Obama looks to fast-track health-reform Bill
Republicans on Wednesday rejected Barack Obama’s offer of compromise over his health-reform Bill and prepared for one of the biggest battles of recent United States political history.
Obama, after shelving reform for almost two months following the shock Republican victory in Massachusetts in January, asked Democrats in Congress to push it through as fast as possible. The final sprint comes after a year of wrangling in Congress, against a background of noisy public meetings and demonstrations.
Although neither Obama nor the Democratic leaders in Congress mentioned deadlines in public, they are aiming to have the Bill passed before the president leaves on a trip to Australia, Indonesia and Guam on March 18. The fallback position is March 26 when Congress breaks up for Easter.
Obama, speaking in the White House, said: “At stake right now is not just our ability to solve this problem but our ability to solve any problem.
The American people want to know if it’s still possible for Washington to look out for their interests and their future. They are waiting for us to act. They are waiting for us to lead. And as long as I hold this office, I intend to provide that leadership.
‘I don’t know how this plays politically but I know it’s right. And so I ask Congress to finish its work and I look forward to signing this reform into law.”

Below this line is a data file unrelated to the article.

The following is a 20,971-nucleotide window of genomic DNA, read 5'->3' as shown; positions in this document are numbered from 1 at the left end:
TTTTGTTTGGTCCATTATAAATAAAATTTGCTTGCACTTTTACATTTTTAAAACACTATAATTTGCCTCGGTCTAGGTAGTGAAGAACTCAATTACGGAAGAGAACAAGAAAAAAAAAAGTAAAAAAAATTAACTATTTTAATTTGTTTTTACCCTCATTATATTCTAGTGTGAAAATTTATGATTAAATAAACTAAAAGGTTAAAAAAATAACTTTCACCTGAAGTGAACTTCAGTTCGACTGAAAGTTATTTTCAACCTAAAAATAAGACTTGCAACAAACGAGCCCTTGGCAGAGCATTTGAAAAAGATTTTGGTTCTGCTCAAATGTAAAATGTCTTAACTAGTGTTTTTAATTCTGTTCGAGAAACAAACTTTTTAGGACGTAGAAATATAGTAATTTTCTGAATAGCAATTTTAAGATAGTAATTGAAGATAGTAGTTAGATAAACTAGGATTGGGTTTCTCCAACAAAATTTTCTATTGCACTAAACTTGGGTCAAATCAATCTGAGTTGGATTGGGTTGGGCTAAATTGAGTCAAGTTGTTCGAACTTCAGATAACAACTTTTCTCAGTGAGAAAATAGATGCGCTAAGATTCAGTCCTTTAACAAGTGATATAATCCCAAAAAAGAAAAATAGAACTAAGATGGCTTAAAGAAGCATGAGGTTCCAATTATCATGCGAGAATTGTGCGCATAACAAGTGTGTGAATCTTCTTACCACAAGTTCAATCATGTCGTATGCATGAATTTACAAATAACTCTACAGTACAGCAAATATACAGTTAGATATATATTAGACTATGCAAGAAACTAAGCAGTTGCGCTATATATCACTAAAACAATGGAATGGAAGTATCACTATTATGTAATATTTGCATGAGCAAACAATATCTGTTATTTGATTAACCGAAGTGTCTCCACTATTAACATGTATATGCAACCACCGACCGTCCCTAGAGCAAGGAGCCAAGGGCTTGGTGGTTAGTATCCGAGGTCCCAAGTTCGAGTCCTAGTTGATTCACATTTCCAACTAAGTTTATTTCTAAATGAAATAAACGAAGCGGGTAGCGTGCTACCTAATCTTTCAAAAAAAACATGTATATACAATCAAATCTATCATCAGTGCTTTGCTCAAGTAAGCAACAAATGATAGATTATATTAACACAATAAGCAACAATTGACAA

He said he was adopting proposals put forward by the Republicans at a bipartisan summit he organised in Washington last week, dismissed by some as tokenism.
Republicans are outraged that the Democrats plan to use a legislative process, known as budget reconciliation, to try to ram the Bill through. The process requires only a simple majority in the Senate. Going through the normal legislative process could have seen the Bill blocked by Republican filibusters that require a 60-40 majority to overturn, a majority the Democrats do not have. The Republicans called the use of budget reconciliation unconstitutional.
After Massachusetts, Democrats debated within the party whether to abandon reform. The Obama plan is to extend insurance cover to 31-million people—close to universal healthcare. The Republicans favour extending it to only three million.
Obama said healthcare would reduce costs and end insurance company abuses. “So this is our proposal, this is where we’ve ended up. It’s an approach that has been debated and changed and I believe improved over the last year,” he said. “It incorporates the best ideas from Democrats and Republicans, including some of the ideas that Republicans offered during the healthcare summit, like funding state grants on medical malpractice reform and curbing waste, fraud and abuse in the healthcare system.”
The focus of the battle will be the House of Representatives where the Democrats enjoy a huge majority but only passed earlier reform by five votes. An Associated Press survey of members of the House published this week suggested there were 10 Democrats now prepared to consider switching from no votes to supporting the new health reform measures.—